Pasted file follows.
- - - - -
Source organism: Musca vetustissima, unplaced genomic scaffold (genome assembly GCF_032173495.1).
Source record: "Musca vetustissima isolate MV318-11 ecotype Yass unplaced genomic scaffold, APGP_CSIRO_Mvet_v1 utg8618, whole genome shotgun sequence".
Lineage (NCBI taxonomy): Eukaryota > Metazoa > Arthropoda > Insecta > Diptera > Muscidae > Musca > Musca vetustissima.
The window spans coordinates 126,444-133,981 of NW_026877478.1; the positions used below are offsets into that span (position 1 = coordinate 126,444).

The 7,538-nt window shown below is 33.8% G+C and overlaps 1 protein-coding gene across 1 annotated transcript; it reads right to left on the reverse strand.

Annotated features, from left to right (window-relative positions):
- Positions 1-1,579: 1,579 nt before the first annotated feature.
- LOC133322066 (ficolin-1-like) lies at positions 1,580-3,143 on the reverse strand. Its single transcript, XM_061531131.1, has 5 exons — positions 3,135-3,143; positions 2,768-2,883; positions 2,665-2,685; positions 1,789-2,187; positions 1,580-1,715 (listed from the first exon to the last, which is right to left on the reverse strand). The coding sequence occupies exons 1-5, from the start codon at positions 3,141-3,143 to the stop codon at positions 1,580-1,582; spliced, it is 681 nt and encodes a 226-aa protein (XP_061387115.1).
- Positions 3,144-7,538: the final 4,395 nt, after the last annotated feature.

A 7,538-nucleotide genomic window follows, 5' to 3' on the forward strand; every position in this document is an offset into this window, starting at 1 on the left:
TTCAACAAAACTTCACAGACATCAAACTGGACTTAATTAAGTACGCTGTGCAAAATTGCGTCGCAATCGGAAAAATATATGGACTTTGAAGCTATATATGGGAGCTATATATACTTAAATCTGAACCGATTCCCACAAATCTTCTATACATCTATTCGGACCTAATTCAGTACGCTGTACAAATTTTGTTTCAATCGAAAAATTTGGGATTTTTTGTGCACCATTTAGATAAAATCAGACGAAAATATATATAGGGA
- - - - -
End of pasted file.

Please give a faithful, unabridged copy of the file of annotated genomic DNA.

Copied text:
Source organism: Musca vetustissima, unplaced genomic scaffold (genome assembly GCF_032173495.1).
Source record: "Musca vetustissima isolate MV318-11 ecotype Yass unplaced genomic scaffold, APGP_CSIRO_Mvet_v1 utg8618, whole genome shotgun sequence".
Lineage (NCBI taxonomy): Eukaryota > Metazoa > Arthropoda > Insecta > Diptera > Muscidae > Musca > Musca vetustissima.
The window spans coordinates 126,444-133,981 of NW_026877478.1; the positions used below are offsets into that span (position 1 = coordinate 126,444).

The 7,538-nt window shown below is 33.8% G+C and overlaps 1 protein-coding gene across 1 annotated transcript; it reads right to left on the reverse strand.

Annotated features, from left to right (window-relative positions):
- Positions 1-1,579: 1,579 nt before the first annotated feature.
- LOC133322066 (ficolin-1-like) lies at positions 1,580-3,143 on the reverse strand. Its single transcript, XM_061531131.1, has 5 exons — positions 3,135-3,143; positions 2,768-2,883; positions 2,665-2,685; positions 1,789-2,187; positions 1,580-1,715 (listed from the first exon to the last, which is right to left on the reverse strand). The coding sequence occupies exons 1-5, from the start codon at positions 3,141-3,143 to the stop codon at positions 1,580-1,582; spliced, it is 681 nt and encodes a 226-aa protein (XP_061387115.1).
- Positions 3,144-7,538: the final 4,395 nt, after the last annotated feature.

A 7,538-nucleotide genomic window follows, 5' to 3' on the forward strand; every position in this document is an offset into this window, starting at 1 on the left:
TTCAACAAAACTTCACAGACATCAAACTGGACTTAATTAAGTACGCTGTGCAAAATTGCGTCGCAATCGGAAAAATATATGGACTTTGAAGCTATATATGGGAGCTATATATACTTAAATCTGAACCGATTCCCACAAATCTTCTATACATCTATTCGGACCTAATTCAGTACGCTGTACAAATTTTGTTTCAATCGAAAAATTTGGGATTTTTTGTGCACCATTTAGATAAAATCAGACGAAAATATATATAGGGA